“A Future and a Hope” in Context

We who study the Bible know that we’re supposed to read the books, chapters and verses in context – we need to understand what the words meant when they were written, for the people to whom they were written, regarding the situations to which they were written.   We need to understand what it meant so that we can understand what it means.

However, if we are honest, we’ll all admit that we tolerate verses taken out of context and used for our own purposes.  Sometimes it’s humorous, like the fellow contemplating retirement told me he was moving to Florida because the Lord spoke to him out of Zechariah 2:6, “Flee from the land of the north.”  Or the Atlantic City gambler, a bald man nicknamed “Shine,” who testified that in a moment of desperate need, he was asking God for help and he flipped open his hotel room Bible.  God miraculously had the Bible fall open to Isaiah 60:1 – “Arise, shine, for your light has come…”   The verse led to his repentance, conversion, and a transformed.

Other out-of-contexts uses might include our use of Revelation 3:20 as an invitation to conversion – even though in context it’s clearly a call for the lukewarm Christians of Laodicea to repent before it’s too late.  Or the Christian ministry whose publicity for their strategic plan to evangelize an unreached people used the Scripture from Habakkuk 1:5, “I am doing a new thing:” they said God was going to do something so amazing “you would not believe it if you were told.”  It sounds exciting until you read Habakkuk 1 in context – the new, hard to believe thing that was coming was violent destruction by the vicious, ruthless hordes of the Babylonian army.  It’s always good to read the context!

So – with apologies to the Christian graduation card industry – I decided to check out the context of the oft-quoted promise of Jeremiah 29:11 – “For I know the plans I have for you,” declares the Lord, “plans to prosper you and not to harm you, plans to give you a hope and a future.”  We use it a beautiful reminder of the hope-filled future we can have while following the Lord (all of which is biblically true) but we quote it like the fulfillment of the promise will be just around the corner.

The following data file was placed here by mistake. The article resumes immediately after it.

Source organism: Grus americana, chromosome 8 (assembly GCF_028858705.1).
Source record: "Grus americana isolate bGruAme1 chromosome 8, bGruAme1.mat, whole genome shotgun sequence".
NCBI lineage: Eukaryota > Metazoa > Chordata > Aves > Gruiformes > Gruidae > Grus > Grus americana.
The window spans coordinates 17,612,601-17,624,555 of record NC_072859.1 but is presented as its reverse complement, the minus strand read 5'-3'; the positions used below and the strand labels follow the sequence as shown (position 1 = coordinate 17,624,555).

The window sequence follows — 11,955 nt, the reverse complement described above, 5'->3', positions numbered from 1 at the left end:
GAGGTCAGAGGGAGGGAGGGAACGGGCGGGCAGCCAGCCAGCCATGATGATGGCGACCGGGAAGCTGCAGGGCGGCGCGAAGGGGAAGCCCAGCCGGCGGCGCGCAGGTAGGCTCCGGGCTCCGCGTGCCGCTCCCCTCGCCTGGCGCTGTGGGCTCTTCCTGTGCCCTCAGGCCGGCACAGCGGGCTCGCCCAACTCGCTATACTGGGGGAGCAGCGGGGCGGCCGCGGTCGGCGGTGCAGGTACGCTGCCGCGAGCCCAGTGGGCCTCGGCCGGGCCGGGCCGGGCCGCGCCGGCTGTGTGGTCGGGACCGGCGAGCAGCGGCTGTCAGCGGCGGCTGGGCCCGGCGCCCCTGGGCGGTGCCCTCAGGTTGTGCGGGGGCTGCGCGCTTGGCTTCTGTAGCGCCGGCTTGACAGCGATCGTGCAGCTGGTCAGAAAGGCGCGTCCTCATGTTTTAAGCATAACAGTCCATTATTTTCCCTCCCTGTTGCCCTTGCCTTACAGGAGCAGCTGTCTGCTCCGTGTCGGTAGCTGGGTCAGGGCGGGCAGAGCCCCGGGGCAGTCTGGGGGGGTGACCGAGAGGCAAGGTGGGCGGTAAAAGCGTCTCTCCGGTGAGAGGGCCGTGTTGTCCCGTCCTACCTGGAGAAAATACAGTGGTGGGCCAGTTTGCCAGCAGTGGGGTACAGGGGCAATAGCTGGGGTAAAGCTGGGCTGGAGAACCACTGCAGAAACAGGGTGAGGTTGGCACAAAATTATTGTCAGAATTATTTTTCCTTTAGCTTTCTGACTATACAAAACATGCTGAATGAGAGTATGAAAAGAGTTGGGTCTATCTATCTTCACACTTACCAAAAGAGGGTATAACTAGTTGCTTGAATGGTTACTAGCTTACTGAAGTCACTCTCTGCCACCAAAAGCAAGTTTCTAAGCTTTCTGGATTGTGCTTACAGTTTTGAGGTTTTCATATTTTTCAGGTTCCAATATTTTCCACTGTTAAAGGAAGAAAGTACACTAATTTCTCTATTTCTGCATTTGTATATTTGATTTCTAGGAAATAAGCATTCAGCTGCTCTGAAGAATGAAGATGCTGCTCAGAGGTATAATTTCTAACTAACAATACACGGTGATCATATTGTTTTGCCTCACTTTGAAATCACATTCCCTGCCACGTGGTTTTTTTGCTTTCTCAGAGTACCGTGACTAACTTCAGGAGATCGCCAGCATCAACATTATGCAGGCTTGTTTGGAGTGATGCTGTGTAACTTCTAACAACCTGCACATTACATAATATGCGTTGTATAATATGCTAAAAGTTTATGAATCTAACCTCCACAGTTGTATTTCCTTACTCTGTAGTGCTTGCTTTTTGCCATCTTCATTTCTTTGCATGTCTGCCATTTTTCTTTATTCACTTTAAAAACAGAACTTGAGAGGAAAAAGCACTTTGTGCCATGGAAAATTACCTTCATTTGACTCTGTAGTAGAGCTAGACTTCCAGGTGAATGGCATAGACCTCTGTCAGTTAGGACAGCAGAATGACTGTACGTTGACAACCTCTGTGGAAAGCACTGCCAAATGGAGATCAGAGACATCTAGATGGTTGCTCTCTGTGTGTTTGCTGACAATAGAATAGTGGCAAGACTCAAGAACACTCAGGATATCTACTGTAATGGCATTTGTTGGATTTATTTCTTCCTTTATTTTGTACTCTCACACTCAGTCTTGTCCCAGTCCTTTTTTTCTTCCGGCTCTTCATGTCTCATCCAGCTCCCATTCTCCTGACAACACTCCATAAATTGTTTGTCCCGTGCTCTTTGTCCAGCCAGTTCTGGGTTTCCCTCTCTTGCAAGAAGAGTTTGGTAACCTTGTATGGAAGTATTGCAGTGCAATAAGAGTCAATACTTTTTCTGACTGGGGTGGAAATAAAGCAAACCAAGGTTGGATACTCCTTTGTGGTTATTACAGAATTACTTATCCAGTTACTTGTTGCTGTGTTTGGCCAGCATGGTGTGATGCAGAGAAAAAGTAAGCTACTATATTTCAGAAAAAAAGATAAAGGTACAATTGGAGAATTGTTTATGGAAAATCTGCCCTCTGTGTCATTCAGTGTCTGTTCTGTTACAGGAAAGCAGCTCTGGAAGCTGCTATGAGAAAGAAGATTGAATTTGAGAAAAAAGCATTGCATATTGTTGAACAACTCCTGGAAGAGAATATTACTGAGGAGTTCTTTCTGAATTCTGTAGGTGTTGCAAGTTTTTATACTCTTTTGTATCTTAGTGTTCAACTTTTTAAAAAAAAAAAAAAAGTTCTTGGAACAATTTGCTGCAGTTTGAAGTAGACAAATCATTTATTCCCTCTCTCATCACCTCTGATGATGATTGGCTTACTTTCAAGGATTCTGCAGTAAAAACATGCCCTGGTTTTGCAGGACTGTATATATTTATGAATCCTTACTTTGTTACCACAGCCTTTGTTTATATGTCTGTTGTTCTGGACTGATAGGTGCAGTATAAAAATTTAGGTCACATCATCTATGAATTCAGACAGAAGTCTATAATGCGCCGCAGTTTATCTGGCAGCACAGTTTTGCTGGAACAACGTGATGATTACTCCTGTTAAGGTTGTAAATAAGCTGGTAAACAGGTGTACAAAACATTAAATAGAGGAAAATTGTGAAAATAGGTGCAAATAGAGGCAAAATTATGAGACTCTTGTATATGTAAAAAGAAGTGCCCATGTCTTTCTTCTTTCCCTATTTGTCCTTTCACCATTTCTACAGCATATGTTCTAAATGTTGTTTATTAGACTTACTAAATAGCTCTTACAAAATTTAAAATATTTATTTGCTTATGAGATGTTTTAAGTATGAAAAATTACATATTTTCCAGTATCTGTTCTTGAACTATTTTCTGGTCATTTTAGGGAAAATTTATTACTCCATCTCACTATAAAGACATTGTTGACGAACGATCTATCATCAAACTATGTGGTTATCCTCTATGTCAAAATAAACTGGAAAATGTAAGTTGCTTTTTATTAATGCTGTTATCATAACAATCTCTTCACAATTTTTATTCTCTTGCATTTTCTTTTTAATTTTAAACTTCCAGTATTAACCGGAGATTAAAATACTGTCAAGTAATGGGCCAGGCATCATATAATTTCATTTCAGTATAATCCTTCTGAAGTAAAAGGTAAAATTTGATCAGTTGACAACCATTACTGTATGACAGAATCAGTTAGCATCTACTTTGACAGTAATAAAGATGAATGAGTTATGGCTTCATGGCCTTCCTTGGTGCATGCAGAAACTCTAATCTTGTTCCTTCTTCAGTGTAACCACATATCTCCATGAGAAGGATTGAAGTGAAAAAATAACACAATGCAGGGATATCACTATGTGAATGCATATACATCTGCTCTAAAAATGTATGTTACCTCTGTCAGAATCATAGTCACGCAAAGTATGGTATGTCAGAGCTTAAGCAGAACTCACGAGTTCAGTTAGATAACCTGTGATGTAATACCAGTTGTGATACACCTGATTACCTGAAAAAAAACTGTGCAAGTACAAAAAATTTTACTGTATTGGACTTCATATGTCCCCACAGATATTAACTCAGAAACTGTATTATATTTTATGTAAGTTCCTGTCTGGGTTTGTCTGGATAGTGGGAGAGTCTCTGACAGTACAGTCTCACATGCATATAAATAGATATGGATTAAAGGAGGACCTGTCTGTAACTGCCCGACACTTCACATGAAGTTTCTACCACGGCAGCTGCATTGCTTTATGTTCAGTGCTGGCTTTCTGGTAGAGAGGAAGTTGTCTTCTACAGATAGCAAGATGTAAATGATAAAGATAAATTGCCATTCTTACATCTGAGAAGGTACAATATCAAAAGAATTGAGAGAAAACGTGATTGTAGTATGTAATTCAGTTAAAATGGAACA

The context (Jeremiah 29) of the promise is a letter from the prophet Jeremiah to the people of Israel who had been exiled from Jerusalem and were now living under the rule of the Babylonian King Nebuchadnezzar.  As exiles, they had lost homes, wealth, heritage and security.  They were strangers in a strange land, captives under a foreign king, and yearning for deliverance.  And there were false prophets and diviners, the contemporary equivalent of prosperity preachers, telling the people that deliverance and restoration was soon at hand (see Jeremiah 29:8-9).

But Jeremiah says no.  Exile will be two generations away (70 years – Jeremiah 29:9b-10).  What are the people of God to do?  Move in to the place of your captivity.  Build houses.  Plant gardens.  Have kids and grandkids.   And even more dramatic, “seek the peace and prosperity of the city into which I have carried you” (Jeremiah 29:7).

In other words, be the people of God in the hard place that you would never have chosen for yourself.  And in your exile, let your lives bring peace and prosperity to the people around you.  To use the Old Testament example of Joseph, it’s as if God is saying, “Don’t just begrudgingly serve in Potiphar’s house or the prison or Pharaoh’s court; instead be a blessing to your captors and prosper the people of Egypt.”  Or like Paul and Silas in the New Testament, “Don’t just endure your imprisonment, start singing and welcome the Spirit of God into your dungeon.”

But how do we endure our imprisonment or exile or unanswered prayers for deliverance?  By remembering God’s promises and hearing his voice: “I have a plan – a good plan – a plan to give you and your people a future and a hope.”  And Jeremiah goes on to explain to the exiles that in all circumstances that can call on the Lord (29:12), come close to the Lord (29:13), and rest in the fact that the exile will end (29:14) and God, the judge of the nations, will conquer the Babylonians (29:15ff).

What exile might you find yourself in?  Through Jeremiah, God says, “Have hope.  I have plans for you.  But don’t be impatient.  The hope might be a long wait.  And in the meantime, look for ways to bring peace and prosperity even in the midst of your captivity.